The yellow Options item will be partialy explained – the rest can be found in the manual - during the MSFS configuration because it allows us to manipulate between High Performance and Archive data. Directly below this yellow button you will find all the possible fragmentation options like fragmented file only, recently changed file/directories or even a simple one, the AUTO option, also known as OptiSeek technology.

Although it’s not the complete description of the GUI with all the left hand menu items, I’ll try to show you what can be expected. During an actual MSFS configuration, additional things are explained. For now, the GUI is refreshing, totally different then regular defragmentation programs but nonetheless, it's at least the same quality and speed. Due to the flexibility of moving files/directories to the Archive or High Performance areas, it's a big plus if you’re a power user.

Directly below this, you’re able to tell the defragmentation program how much system recourses may be used, selecting the slider between 100% and 10% in steps of 10 or just AUTO. Finally, there are the START and PAUSE buttons, which do not need any additional explanation.

Something which cannot be reached via a selector or knob, is the ability to see which files and directories are included in a block/cluster. This can be easily done by clicking “a” block on the hard disk platter. It highlights white and below the PAUSE button, a list appears with all files/directories in this cluster range. In the example, I’ve selected cluster range 0 -902 and clearly it can be seen that it starts with the $Boot part. Ok, all those details are not always important but with a simple click, you’ve got direct access to all available hard disk data.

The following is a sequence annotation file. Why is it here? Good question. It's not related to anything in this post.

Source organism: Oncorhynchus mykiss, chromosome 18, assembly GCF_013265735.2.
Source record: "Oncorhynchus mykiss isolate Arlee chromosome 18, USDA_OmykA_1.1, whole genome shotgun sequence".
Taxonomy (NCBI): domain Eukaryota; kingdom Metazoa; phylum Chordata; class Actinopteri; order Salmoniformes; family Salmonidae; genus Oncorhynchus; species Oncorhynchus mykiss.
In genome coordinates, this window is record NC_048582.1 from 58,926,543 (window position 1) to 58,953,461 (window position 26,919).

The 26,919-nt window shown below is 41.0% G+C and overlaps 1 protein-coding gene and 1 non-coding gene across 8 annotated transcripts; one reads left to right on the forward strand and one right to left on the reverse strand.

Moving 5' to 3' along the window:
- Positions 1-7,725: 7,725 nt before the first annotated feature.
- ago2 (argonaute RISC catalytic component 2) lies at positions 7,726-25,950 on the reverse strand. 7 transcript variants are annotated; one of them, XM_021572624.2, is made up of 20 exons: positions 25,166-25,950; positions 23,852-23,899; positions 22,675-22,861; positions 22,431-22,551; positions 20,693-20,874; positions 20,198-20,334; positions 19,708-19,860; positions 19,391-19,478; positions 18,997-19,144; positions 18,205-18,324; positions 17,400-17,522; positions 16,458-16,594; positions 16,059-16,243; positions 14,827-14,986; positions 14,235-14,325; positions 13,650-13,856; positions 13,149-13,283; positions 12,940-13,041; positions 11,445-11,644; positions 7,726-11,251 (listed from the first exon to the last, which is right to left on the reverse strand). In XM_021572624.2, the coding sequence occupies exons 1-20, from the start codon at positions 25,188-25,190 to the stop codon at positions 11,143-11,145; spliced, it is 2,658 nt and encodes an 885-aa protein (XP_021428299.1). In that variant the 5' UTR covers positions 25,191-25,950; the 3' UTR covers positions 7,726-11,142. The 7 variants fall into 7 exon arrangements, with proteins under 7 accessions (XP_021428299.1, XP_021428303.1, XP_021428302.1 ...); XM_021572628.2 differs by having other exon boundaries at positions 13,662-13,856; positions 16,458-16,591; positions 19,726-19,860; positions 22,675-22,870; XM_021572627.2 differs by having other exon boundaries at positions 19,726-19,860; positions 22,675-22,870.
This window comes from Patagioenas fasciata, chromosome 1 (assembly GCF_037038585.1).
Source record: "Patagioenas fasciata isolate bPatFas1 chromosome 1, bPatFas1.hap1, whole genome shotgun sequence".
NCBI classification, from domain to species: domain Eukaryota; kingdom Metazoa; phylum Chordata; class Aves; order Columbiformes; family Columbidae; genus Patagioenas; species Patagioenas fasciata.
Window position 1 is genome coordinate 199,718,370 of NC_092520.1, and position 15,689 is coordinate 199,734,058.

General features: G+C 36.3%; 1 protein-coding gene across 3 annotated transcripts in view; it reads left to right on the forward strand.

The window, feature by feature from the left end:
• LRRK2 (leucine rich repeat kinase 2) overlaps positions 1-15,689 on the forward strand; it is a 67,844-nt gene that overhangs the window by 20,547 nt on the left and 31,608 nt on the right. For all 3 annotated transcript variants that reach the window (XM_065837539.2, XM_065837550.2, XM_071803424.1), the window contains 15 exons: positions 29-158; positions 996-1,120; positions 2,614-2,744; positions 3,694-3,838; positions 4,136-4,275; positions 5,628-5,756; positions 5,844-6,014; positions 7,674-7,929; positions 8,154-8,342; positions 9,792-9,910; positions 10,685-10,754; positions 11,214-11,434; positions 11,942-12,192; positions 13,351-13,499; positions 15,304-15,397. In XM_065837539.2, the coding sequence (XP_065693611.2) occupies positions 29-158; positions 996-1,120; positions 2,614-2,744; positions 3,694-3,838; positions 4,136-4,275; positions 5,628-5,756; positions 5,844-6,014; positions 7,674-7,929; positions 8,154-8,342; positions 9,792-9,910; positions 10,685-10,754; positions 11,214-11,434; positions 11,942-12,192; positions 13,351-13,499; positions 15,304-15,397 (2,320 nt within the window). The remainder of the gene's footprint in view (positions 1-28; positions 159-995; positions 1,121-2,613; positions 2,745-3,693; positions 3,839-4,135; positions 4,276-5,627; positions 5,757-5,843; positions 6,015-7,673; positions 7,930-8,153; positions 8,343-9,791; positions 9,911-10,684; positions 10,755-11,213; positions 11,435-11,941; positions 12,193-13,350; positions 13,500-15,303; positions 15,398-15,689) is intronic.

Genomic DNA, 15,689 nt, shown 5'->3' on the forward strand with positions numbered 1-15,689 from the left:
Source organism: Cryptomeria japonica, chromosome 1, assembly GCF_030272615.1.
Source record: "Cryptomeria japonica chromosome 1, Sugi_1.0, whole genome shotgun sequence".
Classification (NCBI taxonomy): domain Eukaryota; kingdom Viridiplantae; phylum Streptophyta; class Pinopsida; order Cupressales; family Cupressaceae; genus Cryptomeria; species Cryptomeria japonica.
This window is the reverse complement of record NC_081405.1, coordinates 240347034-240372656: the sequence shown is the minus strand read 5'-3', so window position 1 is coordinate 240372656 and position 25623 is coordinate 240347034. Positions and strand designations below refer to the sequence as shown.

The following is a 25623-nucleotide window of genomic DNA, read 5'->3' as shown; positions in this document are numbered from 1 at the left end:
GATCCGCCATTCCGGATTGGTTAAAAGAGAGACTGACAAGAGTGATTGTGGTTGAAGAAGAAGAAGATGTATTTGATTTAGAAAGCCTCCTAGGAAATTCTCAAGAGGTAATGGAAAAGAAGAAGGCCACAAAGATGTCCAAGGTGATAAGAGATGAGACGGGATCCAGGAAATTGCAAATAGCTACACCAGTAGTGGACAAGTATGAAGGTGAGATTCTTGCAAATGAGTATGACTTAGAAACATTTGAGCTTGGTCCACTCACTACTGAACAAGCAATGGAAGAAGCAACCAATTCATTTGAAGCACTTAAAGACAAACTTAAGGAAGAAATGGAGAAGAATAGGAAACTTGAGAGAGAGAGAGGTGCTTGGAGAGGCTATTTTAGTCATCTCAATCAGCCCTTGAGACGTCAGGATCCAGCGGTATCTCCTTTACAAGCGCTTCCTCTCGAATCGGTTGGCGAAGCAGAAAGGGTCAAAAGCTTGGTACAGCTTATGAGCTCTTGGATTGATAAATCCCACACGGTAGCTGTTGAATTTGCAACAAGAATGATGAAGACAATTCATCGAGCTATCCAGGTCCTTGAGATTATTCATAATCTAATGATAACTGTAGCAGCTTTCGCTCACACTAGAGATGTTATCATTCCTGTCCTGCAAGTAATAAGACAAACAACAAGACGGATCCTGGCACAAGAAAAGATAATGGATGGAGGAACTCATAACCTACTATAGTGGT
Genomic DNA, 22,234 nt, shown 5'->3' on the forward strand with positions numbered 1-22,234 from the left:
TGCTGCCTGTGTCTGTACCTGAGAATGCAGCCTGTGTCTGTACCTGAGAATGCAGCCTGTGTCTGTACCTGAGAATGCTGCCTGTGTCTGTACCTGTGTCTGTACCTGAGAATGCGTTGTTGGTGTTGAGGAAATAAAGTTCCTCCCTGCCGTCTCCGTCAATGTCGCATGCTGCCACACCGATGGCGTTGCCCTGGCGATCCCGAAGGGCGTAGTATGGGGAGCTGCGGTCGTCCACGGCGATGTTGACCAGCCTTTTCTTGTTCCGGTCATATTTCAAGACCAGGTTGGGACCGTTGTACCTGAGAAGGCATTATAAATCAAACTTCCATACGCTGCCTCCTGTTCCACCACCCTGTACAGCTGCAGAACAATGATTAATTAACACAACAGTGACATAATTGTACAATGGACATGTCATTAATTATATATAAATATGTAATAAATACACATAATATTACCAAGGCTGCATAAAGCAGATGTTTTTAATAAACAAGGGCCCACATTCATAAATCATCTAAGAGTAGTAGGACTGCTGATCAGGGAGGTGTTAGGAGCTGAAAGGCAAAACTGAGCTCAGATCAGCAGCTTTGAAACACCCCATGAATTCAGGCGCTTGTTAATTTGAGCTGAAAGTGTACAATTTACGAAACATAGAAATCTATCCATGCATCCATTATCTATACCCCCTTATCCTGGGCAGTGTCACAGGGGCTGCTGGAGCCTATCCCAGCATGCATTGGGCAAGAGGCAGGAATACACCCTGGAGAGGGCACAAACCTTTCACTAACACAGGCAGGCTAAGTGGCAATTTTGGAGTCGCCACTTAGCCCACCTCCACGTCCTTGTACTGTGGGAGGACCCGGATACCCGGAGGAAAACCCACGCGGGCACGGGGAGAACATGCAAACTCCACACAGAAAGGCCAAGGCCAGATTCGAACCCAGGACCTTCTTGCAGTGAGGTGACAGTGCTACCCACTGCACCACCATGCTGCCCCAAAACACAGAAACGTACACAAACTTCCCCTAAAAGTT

With the end of this small chapter, I’m closing the main UltimateDefrag 2008 window. As mentioned before, it’s not a complete description of all the menu items since they're already explain in the manual. I know, you don’t have the manual yet but on the other hand, marking the specific highlights is important, as well as the possibility to place files on the High Performance and/or Archive areas. Together with the actual startup tests and increased loading times, it's either worth or not worth the money. So, let’s continue to the next part where the real testing is done!

MSFS configuration and test ride

Before I start with different test configurations on two computers, I want to make one thing clear. The tests are intended for MSFS users or games in general. That doesn’t mean that the program can’t do more then this. The same as with the other defraggers, it can be used for every kind of defragging job. Optimizing Windows in general, placing Windows in the High Performance area or special installed programs, preference for *.exe and/or *.dll files, or just doing regular defrag jobs. But don’t forget and I say it again, moving specific files/directories to the Archive and/or High Performance areas is unique. Either this option is used in combination with the AUTO option or is manually selected by the power user.

Introduction

For the test ride I use an IBM ThinkPad R50p with Flight Simulator 9.1, scenery enhancers, airport sceneries as well as add-on aircraft. Ok, let’s first quickly look at the IBM ThinkPad configuration; Pentium M 1.7Ghz CPU, 2Gb RAM, Graphics Chip ATI Mobility Fire GL T2 128Mb and standard non RAID EIDE 60Gb HDD, running on Windows XP Professional SP2.